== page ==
As a result, you are better able to monitor the progress of all pupils. Senior leaders model effective leadership skills including how to use a range of information to improve the work of the school. For example, along with governors, they have identified the priorities for the school to sustain high standards.

Governors know the school well as a result of their involvement in the school's 'away days'. They have undertaken a skills audit to enable them to recruit and be more effective in their roles and responsibilities. This helps them to question and challenge the headteacher about the progress of all pupils in the school.

Ofsted_LOGO_RGB-no-whitePupils enjoy learning. You have also improved the curriculum offered to your pupils. The literacy curriculum links strongly to what pupils learn in other subjects, which further develops their writing skills.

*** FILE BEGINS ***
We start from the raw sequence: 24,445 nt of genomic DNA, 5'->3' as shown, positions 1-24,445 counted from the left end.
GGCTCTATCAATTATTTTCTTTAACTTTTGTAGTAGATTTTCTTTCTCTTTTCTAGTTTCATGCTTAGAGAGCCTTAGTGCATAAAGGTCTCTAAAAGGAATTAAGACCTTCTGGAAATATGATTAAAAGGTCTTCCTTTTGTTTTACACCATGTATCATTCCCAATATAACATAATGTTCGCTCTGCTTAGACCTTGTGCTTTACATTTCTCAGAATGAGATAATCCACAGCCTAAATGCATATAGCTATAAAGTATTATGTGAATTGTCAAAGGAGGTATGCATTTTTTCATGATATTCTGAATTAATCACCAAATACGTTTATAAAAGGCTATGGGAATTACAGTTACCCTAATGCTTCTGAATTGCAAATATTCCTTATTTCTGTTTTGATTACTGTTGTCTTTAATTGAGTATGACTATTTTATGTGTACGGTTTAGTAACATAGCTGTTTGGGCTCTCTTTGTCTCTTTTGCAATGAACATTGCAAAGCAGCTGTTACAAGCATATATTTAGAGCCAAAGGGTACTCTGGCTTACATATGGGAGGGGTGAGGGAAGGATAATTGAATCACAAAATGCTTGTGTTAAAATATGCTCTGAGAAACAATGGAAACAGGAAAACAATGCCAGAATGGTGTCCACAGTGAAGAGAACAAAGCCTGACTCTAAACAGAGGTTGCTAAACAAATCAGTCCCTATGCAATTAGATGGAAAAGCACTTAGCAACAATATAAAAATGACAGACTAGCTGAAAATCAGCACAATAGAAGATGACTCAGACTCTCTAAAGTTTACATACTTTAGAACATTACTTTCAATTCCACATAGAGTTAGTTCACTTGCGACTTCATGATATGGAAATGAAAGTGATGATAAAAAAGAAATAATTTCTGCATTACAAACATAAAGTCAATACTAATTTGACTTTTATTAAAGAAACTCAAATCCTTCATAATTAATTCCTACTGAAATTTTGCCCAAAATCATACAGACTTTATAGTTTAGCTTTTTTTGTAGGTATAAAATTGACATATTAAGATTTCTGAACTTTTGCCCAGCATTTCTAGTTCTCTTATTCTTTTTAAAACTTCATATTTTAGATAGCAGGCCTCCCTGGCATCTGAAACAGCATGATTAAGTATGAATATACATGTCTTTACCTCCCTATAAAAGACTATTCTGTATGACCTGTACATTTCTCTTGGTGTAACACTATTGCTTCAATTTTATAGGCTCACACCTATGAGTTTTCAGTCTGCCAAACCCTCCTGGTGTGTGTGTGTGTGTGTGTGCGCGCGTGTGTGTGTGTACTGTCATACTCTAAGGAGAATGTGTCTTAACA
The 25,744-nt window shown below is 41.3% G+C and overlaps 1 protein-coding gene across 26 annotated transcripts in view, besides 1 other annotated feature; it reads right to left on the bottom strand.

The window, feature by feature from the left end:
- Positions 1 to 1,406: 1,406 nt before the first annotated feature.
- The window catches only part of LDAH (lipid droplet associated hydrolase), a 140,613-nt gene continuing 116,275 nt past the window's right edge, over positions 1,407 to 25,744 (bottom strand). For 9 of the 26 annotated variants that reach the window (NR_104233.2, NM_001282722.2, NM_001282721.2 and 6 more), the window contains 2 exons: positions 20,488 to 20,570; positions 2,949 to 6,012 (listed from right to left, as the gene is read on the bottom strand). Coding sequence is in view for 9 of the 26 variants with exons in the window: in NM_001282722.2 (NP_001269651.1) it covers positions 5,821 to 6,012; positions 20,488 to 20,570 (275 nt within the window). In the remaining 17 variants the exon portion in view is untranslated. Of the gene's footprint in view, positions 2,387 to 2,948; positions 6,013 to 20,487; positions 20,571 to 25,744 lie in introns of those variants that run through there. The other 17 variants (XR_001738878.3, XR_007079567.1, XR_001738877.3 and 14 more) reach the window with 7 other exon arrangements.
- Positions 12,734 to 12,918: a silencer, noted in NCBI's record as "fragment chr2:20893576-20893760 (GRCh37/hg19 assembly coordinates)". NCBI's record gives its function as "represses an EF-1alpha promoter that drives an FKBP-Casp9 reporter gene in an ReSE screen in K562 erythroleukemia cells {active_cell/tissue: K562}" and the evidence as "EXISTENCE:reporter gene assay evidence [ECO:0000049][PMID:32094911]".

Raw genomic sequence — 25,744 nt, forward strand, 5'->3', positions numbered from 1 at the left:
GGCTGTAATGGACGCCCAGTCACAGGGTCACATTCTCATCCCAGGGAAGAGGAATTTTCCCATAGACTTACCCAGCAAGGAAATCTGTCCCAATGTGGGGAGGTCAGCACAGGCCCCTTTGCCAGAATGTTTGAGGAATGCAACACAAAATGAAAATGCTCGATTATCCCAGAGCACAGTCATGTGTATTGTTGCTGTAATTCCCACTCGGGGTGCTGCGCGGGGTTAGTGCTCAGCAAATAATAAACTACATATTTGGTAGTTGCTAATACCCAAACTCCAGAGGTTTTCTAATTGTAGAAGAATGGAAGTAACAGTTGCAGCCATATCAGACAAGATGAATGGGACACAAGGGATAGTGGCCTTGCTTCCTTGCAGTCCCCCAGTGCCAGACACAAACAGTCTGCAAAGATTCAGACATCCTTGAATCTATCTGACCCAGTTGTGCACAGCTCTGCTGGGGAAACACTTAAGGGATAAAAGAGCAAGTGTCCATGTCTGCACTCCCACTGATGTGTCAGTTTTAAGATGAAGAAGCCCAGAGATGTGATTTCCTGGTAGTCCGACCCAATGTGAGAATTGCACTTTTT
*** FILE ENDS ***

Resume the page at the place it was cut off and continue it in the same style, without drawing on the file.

For example, pupils' work shows they are able to write a persuasive letter about healthy eating. The recent celebration of 'World Book Day' also emphasised to pupils the importance of reading. Your pupils are very proud of the school.

They rightly believe this is a good school because they enjoy learning and teachers help them do their best. They feel safe in school because teachers constantly emphasise safety and that keeping safe 'is part of being happy'. In the lessons I visited with leaders, pupils behaved well and were keen to learn.

The pupils I spoke with said that behaviour in the school is typically good. Pupils are keen to take on responsibility. For example, older pupils told me how much they enjoy working as librarians in the school.

Safeguarding is effective. The leadership team has ensured that all safeguarding arrangements are fit for purpose and records are detailed and of high quality. Leaders ensure that everyone at the school has the collective responsibility to keep pupils safe and all staff understand that.